Race Director Phil Lawrence adds, “We are trying design the course with a lot of downwind sailing, evern more than in the traditional course. Asia is important to the sponsors, Asia will be in I think. We are modelling some scenarios with some longer Southern Ocean legs for the downwind element. But it is like putting together a jigsaw puzzle. We have the weather constraints, the Atlantic hurricane season, the cyclone season in the Pacific, we have to round Cape Horn before the end of March, it can cold on the east coast of North America. China and the Far East the further you go north you have the north east monsoon, it is freezing and horrible.”

The IMOCAs in front of the public at the start of the Route du Rhum © Benoit Stichelbaut

The IMOCAs in front of the public at the start of the Route du Rhum © Benoit Stichelbaut

One of the options is a first leg between Alicante and Brazil, then a second between Brazil and Australia, the stop in South Africa coming after the passage of the Horn detouring to Asia – before the fleet goes to the United States. One certainty is a reduction in the number of legs. Lawrence says, “We have to find a balance. The IMOCA teams would prefer less crew and fewer legs and the traditional ‘Volvo’ crews ‘get’ the commercial value and prefer more stops.” The result “There will be seven or eight stages”, answers Johan Salén. Will there be one in France? Salén responds: “We know it’s important for the French teams, so it’s an ambition for us,” According to our sources one hypotheses on the table is for a prologue in Marseille, before the fleet heads to Alicante for the October start.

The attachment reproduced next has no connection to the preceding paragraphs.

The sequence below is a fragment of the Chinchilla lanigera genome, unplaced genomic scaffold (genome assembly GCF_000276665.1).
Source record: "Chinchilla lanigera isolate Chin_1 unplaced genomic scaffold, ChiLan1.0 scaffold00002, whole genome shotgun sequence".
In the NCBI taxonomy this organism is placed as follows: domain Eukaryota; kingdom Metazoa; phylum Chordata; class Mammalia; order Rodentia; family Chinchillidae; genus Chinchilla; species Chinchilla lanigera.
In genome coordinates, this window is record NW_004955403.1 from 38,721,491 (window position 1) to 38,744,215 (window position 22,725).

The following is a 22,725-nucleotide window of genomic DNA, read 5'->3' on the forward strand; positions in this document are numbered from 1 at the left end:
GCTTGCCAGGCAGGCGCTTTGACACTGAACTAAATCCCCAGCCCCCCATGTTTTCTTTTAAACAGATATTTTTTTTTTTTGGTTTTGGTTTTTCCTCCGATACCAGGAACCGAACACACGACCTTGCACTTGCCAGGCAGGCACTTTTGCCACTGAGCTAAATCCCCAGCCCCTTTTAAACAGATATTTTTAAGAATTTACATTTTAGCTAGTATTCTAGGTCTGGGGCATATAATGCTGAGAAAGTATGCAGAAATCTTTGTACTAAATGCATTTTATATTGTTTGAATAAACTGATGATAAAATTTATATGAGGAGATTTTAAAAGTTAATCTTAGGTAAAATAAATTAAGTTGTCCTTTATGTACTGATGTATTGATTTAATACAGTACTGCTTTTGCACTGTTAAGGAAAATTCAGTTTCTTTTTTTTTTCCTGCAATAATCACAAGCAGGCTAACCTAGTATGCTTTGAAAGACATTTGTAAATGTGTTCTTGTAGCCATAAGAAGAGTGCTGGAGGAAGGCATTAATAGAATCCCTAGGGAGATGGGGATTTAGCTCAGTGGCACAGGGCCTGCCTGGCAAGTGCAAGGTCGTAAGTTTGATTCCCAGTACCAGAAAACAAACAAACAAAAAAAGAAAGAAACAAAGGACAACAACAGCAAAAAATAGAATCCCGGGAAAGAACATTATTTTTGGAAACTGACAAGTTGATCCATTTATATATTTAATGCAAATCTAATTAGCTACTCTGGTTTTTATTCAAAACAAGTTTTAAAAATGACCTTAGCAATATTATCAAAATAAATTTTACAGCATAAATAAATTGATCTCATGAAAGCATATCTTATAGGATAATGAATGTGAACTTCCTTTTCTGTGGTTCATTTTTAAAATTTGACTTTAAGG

10-15 IMOCA teams expected and 5-7 VO 65

Tuesday’s presentation featured a Who’s Who of French and international sailing: Franck Cammas, Charles Caudrelier, Alain Gautier, Paul Meilhat, Vincent Riou, Fabrice Amedeo, Stewart Hosford and Ross Daniel for Hugo Boss, Sam Davies, Louis Burton and Servane Escoffier, Eric Péron, Boris Herrmann, Conrad Colman, Marcus Hutchinson, Romain Attanasio, Alan Roura, Pierre-François Dargnies for Team Charal, representatives of Offshore Team Germany but also teams from the last Volvo (Dongfeng Race Team, Mapfre, Brunel, AkzoNobel) and Charlie Enright, former skipper of Vestas 11th Hour Racing …

How many will actually make it to Alicante in October 2021? Johan Salén hopes for “10-15 Imoca and 5-7 VO65 [the latter being only for young crews, Ed], He says, “Right now, today, no one has a funded project, but we have good levels of interest from the teams who participated in the last Volvo, from completely new teams and we try to work as much as possible with the current Imoca teams “.

For the rest of this story and a round up off the week’s news click here for Tip& Shaft Edition 9

by Tip & Shaft

About YachtBoatNews